Monday, October 13, 2014

Pilgrimage to a Tree - the largest known Northern Rata

In dense bush north of Wellington stands the truly awesome giant Karapoti Rata.

Forest and Bird trampers and the Karapoti Rata
Thought to be over 1000 years old, it is 39 metres high and has a girth or circumference of over 15m. To read about who measured it, see The New Zealand Tree Register. The register tells you the GPS location of the tree. But it's one thing to know the location, it's quite another to find the tree in the forest.

We were very lucky that a member of our tramping group had the ambition to not only find the tree but also to note the route so he could lead us there. He and his friends were very determined - it took them several long attempts before they were satisfied they could lead us there. Our seven hour trip involved quite a few scrambles - up and down creeks and slippery slopes, sometimes using ropes - but it was worth it.

So big, it took 15 people to hug the tree!

Looking up the tree
Northern rata (Metrosideros robusta) are extraordinary trees.
They start life as an epiphyte. Epiphytes are plants growing on a host tree. The seed takes root on a branch of the host tree. It sends long roots down to the bottom of the host tree as well as growing up to the canopy. Over the years it sends down more and more roots that encircle the host tree. Eventually the host tree dies and the rata takes over completely.










A big thank you to John, Mike, Allan and Marianne.

Monday, October 6, 2014

Kereru Count & Citizen Science

I have a new appreciation of kereru - New Zealand pigeons. I've been observing them more closely during the Great Kereru Count over the last fortnight.
Kereru on Banks Peninsula
These mighty birds - half a metre long and weighing over 600g - have a reputation for being clumsy. It's not just that they are noisy fliers, we also see and hear them crashing around in trees, sometimes falling right through the foliage.
Kereru at Zealandia, using its wings to maneuver
But I've figured it out - they are Risk Takers. Yes, they see some juicy fruits or tasty flowers and they take their chances that the twigs they land on will hold their weight. That's a bit of a risk on a twiggy species like tree lucerne. But worth it for the tasty treats that they find.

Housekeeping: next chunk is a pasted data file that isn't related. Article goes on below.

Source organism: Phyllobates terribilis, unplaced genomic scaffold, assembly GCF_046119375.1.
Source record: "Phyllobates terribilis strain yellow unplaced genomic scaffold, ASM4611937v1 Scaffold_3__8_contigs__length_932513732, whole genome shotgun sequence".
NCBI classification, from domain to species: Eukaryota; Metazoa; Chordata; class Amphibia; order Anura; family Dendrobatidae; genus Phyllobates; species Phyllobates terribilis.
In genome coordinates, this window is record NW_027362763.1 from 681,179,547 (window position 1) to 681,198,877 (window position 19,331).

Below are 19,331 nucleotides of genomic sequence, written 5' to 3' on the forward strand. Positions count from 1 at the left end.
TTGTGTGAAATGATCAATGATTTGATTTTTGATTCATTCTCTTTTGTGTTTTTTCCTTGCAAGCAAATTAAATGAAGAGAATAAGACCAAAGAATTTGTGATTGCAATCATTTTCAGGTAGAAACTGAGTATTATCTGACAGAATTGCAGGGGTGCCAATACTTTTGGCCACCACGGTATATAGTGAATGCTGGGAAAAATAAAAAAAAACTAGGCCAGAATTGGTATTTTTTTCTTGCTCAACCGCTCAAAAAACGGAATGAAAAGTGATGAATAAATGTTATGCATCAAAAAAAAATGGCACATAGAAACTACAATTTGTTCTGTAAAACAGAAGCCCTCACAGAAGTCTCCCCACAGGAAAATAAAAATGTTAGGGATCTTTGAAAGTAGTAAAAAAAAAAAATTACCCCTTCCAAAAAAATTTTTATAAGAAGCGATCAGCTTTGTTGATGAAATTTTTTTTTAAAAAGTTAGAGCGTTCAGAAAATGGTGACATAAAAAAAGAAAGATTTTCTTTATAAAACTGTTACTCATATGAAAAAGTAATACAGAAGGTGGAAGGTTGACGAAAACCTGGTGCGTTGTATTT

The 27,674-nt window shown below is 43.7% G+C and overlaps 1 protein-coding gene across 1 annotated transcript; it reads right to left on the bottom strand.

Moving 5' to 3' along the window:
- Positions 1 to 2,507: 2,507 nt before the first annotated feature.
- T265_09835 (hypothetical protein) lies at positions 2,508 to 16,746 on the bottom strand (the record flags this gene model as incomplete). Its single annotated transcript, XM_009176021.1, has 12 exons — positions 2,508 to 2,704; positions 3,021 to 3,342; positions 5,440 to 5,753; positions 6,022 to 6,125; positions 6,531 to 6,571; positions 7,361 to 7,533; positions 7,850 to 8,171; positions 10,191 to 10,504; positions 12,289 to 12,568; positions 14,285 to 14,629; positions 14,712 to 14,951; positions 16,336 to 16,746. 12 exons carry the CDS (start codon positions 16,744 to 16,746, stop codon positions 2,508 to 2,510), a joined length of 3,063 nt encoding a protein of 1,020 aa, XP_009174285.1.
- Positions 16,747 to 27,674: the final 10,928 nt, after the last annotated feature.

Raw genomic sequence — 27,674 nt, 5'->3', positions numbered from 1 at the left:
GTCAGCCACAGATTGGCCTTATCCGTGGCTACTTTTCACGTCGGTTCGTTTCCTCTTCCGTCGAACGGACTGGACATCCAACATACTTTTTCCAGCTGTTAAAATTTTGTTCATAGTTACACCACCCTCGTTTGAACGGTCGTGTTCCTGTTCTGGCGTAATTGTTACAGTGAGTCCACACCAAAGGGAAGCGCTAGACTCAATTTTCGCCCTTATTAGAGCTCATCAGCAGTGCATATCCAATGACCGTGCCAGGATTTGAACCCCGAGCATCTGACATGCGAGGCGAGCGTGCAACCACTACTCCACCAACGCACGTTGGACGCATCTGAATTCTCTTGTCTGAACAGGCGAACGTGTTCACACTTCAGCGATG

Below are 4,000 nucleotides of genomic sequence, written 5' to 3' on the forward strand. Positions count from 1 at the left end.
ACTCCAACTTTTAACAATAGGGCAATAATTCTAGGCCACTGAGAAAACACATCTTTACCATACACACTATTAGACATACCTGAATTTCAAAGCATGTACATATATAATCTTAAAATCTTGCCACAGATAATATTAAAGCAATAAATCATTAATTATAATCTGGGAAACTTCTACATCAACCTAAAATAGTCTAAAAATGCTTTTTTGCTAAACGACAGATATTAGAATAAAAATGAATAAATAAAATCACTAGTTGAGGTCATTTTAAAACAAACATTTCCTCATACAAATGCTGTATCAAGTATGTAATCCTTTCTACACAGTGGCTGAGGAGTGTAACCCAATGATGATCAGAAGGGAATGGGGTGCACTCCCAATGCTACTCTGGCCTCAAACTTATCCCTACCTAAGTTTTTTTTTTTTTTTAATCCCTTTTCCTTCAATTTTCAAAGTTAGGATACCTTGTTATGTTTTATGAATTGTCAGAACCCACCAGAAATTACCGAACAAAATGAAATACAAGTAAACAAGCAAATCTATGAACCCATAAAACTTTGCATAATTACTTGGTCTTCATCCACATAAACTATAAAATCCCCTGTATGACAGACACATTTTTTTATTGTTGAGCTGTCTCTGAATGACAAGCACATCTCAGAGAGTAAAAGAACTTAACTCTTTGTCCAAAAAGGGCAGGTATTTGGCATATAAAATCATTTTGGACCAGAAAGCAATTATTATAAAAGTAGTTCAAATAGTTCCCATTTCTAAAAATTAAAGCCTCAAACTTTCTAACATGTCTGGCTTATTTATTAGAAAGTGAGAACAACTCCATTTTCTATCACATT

Kereru at Nga Manu Sanctuary
The kereru has a particularly big mouth (gape) - it can swallow fruit such as tawa, puriri and karaka whole. It then poos the seeds out in a nicely fertilised heap somewhere else. (Kereru, Tui and Korimako/bellbird are the three birds that are most important for forest growth. They are the main seed distributors and pollinators which have survived the introduction of mammal pests.)

Citizen Science
The Great Kereru Count is a citizen science project put in place by the Kiwi Conservation Club, the size of kereru and their unwillingnesss to fly away quickly, certainly makes them easy for children to spot. I regularly saw a couple in my neighbourhood and entered the data in to Thundermaps - see everyone's sightings on the map here.

Today I read about another citizen science project - the Yellowhammer Dialect project. What an intriguing project, researching whether birds in different areas have different dialects. I like their website it makes the project seem easy to participate in. We have a few yellowhammers around here, so I'm already to have a go recording them (when the wind isn't blowing a gale).

Saturday, September 20, 2014

Counting Birds - New Zealand's 10 most common forest birds

I've been subjected to some friendly teasing from friends and family, who find it amusing that I just spent 2 days on a bird counting course. "How hard can it be?" they laugh, counting off 1 - 2 - 3 on their fingers.
 One tui in a kowhai tree
I admit even I can see the amusing side. Picture this - a dozen adults standing in a rough circle not on a track or in a clearing but right in amongst the tree trunks, deep in the ferns, poked by branches, barely able to see a bird for the trees. Each clutches a clipboard. A series of strange scenes ensue. Eyes shut, ears cocked, they point in seemingly random directions. Then eyes open but utterly silent they turn their heads this way and that all the while scratching away with their pencils on the clipboards.